The Godfather: Part II

The Godfather: Part II ★★★★★

The second instalment of The Godfather trilogy is widely accepted as the best sequel ever made. And it certainly is. But calling it 'just' the best sequel isn't doing it justice at all. It stands alongside the first film as one of the greatest films of all time and possibly even the greatest. I think both should hold the same spot in the conversation for 'the best ever' title, so I'm not going to compare them, although I rate Part II a bit higher.

The Godfather is so ingrained in pop culture of the past 50 years that it's impossible for any film, let alone its successor, to not be compared and eclipsed by it. It is the most iconic film of all time and pretty much everyone has run into something referencing it. Some scenes are so iconic that many people know details about them before having even seen the film. Part II certainly isn't as legendary and quoted as Part I, but it is just as good.

Instead of the tightly written and large-scale but intimate crime drama, we get a massively epic two-part saga that juxtaposes its portrayals of the romantic rise of one gangster and the cold and clinical descend into evil of another with unmatched grandness. The film masterfully contrasts Vito's idyllic, gold-tinted success in New York and Sicily with the bleak, joyless moral tragedy of Michael. DeNiro's and Pacino's opposing performances elevate both parts of the story more than anything. This film is a tragic drama about Michael Corleone, not about organized crime.

Coppola's directing is once again pitch-perfect. Most scenes are shot at shoulder/eye level, with very few (if any) zooms and flashy camera movement. Each movement of the camera and the actors is carefully planned and never brings attention to itself. Such elegant & polished cinematography and blocking makes the film very naturalistic. Goodfellas may be more faithful in illustrating the real mafia and realistic, and many other gangster films probably are as well, but none of them feels more 'real' than The Godfathers.

Another thing that this film does better than anything else is the production design. The Godfather: Part II's production design is the best in the history of cinema. The film takes place in 1900s Sicily, 1920s New York and Sicily, 1950s Nevada, New York, Florida and Havana and looks impeccable for every second. The most impressive one is 1920s New York. It's simply mind-blowing. Every shot of the streets and apartments looks like Coppola made a time machine and teleported the whole crew to the actual 1920s. The colour saturation also contributes to the contrasts of the 2 parts of the story. Vito's story looks so warm and idyllic, whereas Michael's world is constantly grim and cold, devoid of any pleasant colours and joy, as is Michael himself. The cinematography deserves a mention as well. Never flashy, but so unique and elegant that its style is instantly recognizable. The 2 Godfathers are a lesson for anyone interested in the usage of lighting on sets.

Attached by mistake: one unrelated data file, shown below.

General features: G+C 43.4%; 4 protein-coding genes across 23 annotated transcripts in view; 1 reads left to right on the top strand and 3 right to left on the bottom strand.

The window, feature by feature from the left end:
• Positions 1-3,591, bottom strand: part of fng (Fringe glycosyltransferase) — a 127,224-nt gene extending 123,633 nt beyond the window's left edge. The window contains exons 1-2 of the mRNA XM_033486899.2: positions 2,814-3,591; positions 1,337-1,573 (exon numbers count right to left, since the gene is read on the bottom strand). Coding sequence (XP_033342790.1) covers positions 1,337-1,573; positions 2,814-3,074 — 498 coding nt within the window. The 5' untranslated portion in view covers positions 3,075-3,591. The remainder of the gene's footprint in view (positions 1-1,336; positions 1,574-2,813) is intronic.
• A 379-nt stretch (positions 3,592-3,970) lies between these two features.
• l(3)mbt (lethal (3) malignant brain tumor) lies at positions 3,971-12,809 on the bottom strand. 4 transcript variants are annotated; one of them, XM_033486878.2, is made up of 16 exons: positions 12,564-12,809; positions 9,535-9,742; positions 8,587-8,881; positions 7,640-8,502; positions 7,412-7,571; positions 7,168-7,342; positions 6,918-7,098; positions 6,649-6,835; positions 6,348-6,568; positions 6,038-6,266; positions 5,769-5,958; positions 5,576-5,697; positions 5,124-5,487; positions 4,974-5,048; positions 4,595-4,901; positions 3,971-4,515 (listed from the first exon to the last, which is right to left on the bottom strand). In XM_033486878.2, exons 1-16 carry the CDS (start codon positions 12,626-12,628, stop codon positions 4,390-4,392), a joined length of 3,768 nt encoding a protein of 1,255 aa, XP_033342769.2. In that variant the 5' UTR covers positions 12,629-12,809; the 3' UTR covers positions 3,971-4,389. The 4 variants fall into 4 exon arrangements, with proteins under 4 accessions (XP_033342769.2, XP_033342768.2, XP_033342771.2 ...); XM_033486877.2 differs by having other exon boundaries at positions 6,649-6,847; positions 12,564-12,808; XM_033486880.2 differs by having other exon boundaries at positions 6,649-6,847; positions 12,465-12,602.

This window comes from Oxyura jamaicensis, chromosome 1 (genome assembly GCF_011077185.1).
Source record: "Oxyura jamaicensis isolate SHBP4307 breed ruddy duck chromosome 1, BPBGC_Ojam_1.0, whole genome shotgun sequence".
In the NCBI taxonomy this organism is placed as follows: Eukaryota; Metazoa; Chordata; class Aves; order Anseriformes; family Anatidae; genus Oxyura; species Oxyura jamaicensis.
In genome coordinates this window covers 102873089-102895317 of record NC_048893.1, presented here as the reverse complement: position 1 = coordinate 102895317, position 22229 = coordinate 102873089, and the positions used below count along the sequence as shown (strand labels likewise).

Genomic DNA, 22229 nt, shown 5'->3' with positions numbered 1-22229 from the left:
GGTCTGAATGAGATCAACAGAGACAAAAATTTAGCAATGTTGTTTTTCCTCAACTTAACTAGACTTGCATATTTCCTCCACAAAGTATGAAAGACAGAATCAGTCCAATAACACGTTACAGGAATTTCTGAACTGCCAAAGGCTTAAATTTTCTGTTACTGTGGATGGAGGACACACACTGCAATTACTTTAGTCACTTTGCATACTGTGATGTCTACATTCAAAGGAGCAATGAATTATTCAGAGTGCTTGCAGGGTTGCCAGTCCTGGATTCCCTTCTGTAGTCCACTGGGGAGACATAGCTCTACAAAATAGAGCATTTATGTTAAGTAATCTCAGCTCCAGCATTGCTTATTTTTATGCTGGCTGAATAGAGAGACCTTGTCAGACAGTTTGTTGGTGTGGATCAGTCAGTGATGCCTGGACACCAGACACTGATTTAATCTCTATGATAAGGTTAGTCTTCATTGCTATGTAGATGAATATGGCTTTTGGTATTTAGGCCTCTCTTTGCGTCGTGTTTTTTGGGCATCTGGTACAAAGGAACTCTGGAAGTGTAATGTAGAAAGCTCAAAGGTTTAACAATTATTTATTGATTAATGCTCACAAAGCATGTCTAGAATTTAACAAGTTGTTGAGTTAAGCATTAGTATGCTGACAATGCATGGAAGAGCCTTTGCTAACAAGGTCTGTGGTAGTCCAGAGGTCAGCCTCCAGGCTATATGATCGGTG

All the visual and thematic juxtaposition and build-up leads up to the perfect, tragic ending. The baptism climax from the first film might be the greatest scene ever filmed, but the last 10 minutes of Part II are just as good. It's also the most brilliant use of flashbacks ever. So many emotional, thematic, moral and cinematic layers. A sequel like this, never again. No other work of art rivals the sheer grandeur and scale of The Godfather: Part II.
Let's pretend this is the 3rd film and say that it is the best ending to any story ever.

It's remarkable just how good it manages to work as a sequel without several main characters of its predecessor, including Vito Corleone, who everyone associates with the term Godfather. Thankfully it has plenty of memorable characters to spare. The actor who plays Clemenza left the project due to disagreements with the studio and was replaced by Michael V. Gazzo. It's a good thing he did - because Frank Pentangeli is one of the best characters in the trilogy, and Gazzo's performance is Oscar-worthy (he actually lost to DeNiro).